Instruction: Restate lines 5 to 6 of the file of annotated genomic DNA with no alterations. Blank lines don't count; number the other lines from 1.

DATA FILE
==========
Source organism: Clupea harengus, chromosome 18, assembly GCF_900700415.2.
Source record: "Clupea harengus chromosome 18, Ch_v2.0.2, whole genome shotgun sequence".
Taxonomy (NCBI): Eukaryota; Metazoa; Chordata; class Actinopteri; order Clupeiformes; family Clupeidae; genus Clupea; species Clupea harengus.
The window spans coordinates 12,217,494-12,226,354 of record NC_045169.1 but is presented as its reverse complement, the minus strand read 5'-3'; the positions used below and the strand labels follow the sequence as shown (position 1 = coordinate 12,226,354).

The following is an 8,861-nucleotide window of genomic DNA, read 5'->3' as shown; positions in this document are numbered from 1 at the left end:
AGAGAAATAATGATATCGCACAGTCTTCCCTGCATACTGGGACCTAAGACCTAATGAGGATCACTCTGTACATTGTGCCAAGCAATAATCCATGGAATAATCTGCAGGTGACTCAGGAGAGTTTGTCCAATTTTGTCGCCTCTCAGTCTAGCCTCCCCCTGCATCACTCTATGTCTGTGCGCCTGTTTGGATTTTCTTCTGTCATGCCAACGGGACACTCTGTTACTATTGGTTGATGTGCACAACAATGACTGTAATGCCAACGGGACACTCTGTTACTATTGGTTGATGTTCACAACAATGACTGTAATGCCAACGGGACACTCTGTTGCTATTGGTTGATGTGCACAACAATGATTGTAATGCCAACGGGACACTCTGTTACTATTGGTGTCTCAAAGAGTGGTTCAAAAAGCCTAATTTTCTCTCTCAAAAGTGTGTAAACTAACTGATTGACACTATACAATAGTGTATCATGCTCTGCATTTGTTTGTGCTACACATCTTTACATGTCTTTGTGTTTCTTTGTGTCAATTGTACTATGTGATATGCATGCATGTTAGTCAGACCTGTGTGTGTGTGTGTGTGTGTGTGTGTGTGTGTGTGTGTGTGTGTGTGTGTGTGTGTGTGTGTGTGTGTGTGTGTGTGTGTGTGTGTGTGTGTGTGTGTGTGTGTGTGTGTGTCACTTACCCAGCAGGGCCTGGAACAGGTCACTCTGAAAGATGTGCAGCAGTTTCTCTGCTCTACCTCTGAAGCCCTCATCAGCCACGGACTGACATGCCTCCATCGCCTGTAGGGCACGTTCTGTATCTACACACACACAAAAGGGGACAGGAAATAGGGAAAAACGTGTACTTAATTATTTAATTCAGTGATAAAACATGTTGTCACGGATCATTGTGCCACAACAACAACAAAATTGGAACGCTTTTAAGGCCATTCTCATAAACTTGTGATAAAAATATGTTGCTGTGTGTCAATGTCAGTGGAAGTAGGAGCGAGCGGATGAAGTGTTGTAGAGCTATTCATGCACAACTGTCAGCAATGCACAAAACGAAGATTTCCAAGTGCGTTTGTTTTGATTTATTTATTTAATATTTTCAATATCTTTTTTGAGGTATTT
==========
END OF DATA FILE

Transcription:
The following is an 8,861-nucleotide window of genomic DNA, read 5'->3' as shown; positions in this document are numbered from 1 at the left end:
AGAGAAATAATGATATCGCACAGTCTTCCCTGCATACTGGGACCTAAGACCTAATGAGGATCACTCTGTACATTGTGCCAAGCAATAATCCATGGAATAATCTGCAGGTGACTCAGGAGAGTTTGTCCAATTTTGTCGCCTCTCAGTCTAGCCTCCCCCTGCATCACTCTATGTCTGTGCGCCTGTTTGGATTTTCTTCTGTCATGCCAACGGGACACTCTGTTACTATTGGTTGATGTGCACAACAATGACTGTAATGCCAACGGGACACTCTGTTACTATTGGTTGATGTTCACAACAATGACTGTAATGCCAACGGGACACTCTGTTGCTATTGGTTGATGTGCACAACAATGATTGTAATGCCAACGGGACACTCTGTTACTATTGGTGTCTCAAAGAGTGGTTCAAAAAGCCTAATTTTCTCTCTCAAAAGTGTGTAAACTAACTGATTGACACTATACAATAGTGTATCATGCTCTGCATTTGTTTGTGCTACACATCTTTACATGTCTTTGTGTTTCTTTGTGTCAATTGTACTATGTGATATGCATGCATGTTAGTCAGACCTGTGTGTGTGTGTGTGTGTGTGTGTGTGTGTGTGTGTGTGTGTGTGTGTGTGTGTGTGTGTGTGTGTGTGTGTGTGTGTGTGTGTGTGTGTGTGTGTGTGTGTGTGTGTGTGTCACTTACCCAGCAGGGCCTGGAACAGGTCACTCTGAAAGATGTGCAGCAGTTTCTCTGCTCTACCTCTGAAGCCCTCATCAGCCACGGACTGACATGCCTCCATCGCCTGTAGGGCACGTTCTGTATCTACACACACACAAAAGGGGACAGGAAATAGGGAAAAACGTGTACTTAATTATTTAATTCAGTGATAAAACATGTTGTCACGGATCATTGTGCCACAACAACAACAAAATTGGAACGCTTTTAAGGCCATTCTCATAAACTTGTGATAAAAATATGTTGCTGTGTGTCAATGTCAGTGGAAGTAGGAGCGAGCGGATGAAGTGTTGTAGAGCTATTCATGCACAACTGTCAGCAATGCACAAAACGAAGATTTCCAAGTGCGTTTGTTTTGATTTATTTATTTAATATTTTCAATATCTTTTTTGAGGTATTT